Mark Zuckerberg Survived Congress. Now Facebook Has to Survi

During almost ten hours of hearings this week, Facebook CEO Mark Zuckerberg faced questions from nearly 100 members of Congress. And more than a dozen of them brought up the Federal Trade Commission. While questions about that agency may not have made for the sexiest soundbites, its actions may prove to be one of the most important factors in whether Congress actually regulates Big Tech, or just continues to talk about doing so.

The FTC is more of a law enforcement agency than a rule-making one, and one of its primary mandates is protecting consumers from unfair and deceptive practices. Following revelations about Cambridge Analytica, a political marketing firm that improperly obtained personal information from approximately 87 million Facebook user profiles, the FTC announced that it was opening an investigation into Facebook#8217s privacy practices. Tom Pahl, the acting director of the FTC#8217s Bureau of Consumer Protection, said in a statement that the agency is #8220firmly and fully committed to using all of its tools to protect the privacy of consumers.#8221

This is a big deal mdash the company#8217s stock took a hit as reports of the investigation surfaced mdash in part because Facebook has been in the agency#8217s sights before. In 2012, the social media behemoth reached a final settlement with the FTC over charges that the company previously deceived consumers by saying their information would remain private ldquoand then repeatedly allowing it to be shared and made public.rdquo The complaint specifically references the fact that users#8217 data could be obtained by third-party app developers in ways that could have caught those users unaware, which is awfully reminiscent of Facebook#8217s current fiasco.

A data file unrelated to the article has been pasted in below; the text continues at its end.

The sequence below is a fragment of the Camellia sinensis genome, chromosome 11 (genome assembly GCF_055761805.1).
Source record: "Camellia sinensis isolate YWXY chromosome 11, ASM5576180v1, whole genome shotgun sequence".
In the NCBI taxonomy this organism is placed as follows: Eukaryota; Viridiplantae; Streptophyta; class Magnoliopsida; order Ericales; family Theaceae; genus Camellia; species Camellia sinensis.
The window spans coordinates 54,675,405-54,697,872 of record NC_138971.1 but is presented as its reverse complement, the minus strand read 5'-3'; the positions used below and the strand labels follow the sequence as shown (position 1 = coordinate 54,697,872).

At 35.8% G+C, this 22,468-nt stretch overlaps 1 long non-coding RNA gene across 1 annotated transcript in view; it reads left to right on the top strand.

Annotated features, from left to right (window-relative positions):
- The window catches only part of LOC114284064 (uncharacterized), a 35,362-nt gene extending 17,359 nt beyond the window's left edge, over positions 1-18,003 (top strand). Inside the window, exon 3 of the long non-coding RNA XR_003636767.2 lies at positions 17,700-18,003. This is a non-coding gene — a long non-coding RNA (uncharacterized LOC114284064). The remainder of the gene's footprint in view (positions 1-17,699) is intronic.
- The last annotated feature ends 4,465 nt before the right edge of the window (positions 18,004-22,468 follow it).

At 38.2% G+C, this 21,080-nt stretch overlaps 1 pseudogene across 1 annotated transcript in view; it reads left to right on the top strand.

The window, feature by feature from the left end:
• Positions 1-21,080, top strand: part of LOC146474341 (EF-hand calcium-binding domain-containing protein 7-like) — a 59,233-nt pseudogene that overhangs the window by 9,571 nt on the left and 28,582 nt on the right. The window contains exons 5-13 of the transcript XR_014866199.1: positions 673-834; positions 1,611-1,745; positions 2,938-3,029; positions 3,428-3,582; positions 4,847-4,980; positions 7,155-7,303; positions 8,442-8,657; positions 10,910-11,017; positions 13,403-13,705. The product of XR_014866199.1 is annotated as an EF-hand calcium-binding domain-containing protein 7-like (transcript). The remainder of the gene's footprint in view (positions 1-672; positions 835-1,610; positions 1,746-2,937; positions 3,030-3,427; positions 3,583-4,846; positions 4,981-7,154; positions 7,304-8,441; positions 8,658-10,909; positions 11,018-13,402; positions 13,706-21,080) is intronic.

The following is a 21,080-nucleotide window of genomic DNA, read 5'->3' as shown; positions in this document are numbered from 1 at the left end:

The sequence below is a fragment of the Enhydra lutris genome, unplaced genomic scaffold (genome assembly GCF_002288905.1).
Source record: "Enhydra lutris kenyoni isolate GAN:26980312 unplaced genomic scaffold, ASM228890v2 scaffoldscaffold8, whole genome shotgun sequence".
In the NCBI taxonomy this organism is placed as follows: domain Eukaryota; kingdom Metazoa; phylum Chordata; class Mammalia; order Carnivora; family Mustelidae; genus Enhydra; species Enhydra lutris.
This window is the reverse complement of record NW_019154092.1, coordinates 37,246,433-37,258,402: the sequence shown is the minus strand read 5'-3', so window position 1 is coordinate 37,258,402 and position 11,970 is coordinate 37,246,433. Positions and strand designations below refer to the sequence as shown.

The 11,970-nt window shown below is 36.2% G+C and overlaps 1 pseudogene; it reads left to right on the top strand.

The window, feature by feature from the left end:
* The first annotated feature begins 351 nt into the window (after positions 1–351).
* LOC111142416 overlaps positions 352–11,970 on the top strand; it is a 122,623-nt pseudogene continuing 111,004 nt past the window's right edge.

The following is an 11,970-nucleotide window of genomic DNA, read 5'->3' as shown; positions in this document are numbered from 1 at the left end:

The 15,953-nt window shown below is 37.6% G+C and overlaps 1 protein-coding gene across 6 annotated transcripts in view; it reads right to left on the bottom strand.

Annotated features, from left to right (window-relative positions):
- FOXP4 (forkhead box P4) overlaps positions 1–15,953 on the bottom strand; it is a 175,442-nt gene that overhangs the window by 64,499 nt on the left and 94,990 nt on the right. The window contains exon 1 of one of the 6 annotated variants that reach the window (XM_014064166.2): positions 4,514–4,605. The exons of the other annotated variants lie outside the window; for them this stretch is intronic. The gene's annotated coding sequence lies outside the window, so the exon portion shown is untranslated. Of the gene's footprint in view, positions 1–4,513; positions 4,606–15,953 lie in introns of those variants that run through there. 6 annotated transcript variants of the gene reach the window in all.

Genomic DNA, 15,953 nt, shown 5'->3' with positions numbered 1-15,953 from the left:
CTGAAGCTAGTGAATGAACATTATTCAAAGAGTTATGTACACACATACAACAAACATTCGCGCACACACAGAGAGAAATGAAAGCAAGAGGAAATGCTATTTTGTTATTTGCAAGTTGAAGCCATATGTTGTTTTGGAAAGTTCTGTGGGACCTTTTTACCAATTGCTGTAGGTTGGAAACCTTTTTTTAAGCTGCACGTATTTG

As part of an agreement known as a consent decree, Facebook promised to institute and maintain a comprehensive privacy program. William Kovacic, who was an FTC commissioner until 2011 and is now a professor at the George Washington University School of Law, says the agency viewed that privacy program as #8220a flagship#8221 designed to show how serious the FTC was about making broad protections a rule of the road for the entire tech sector. ldquoIf therersquos a violation and you donrsquot do something, your flagship policy is in jeopardy,rdquo Kovacic says. ldquoThe stakes here are huge.#8221

So are the potential fines for violating that consent decree, one of the #8220tools#8221 the FTC has at its disposal. Each violation could merit a fine of more than $40,000, per user, per day. Multiply that by the 87 million users affected by the Cambridge Analytica leak, and theoretical fines quickly jump into the trillions mdash a potentially devastating figure even for Facebook, which has a market capitalization of about $480 billion as of this writing. Though Kovacic says it#8217s unlikely the FTC would ever pursue such a ruinous amount, it could be a bargaining chip. The question, he says, is how big of a number would show that the FTC is very serious about its policy and its decree. #8220It#8217s hard to imagine the commission would walk away without a lot of zeroes,#8221 he says.

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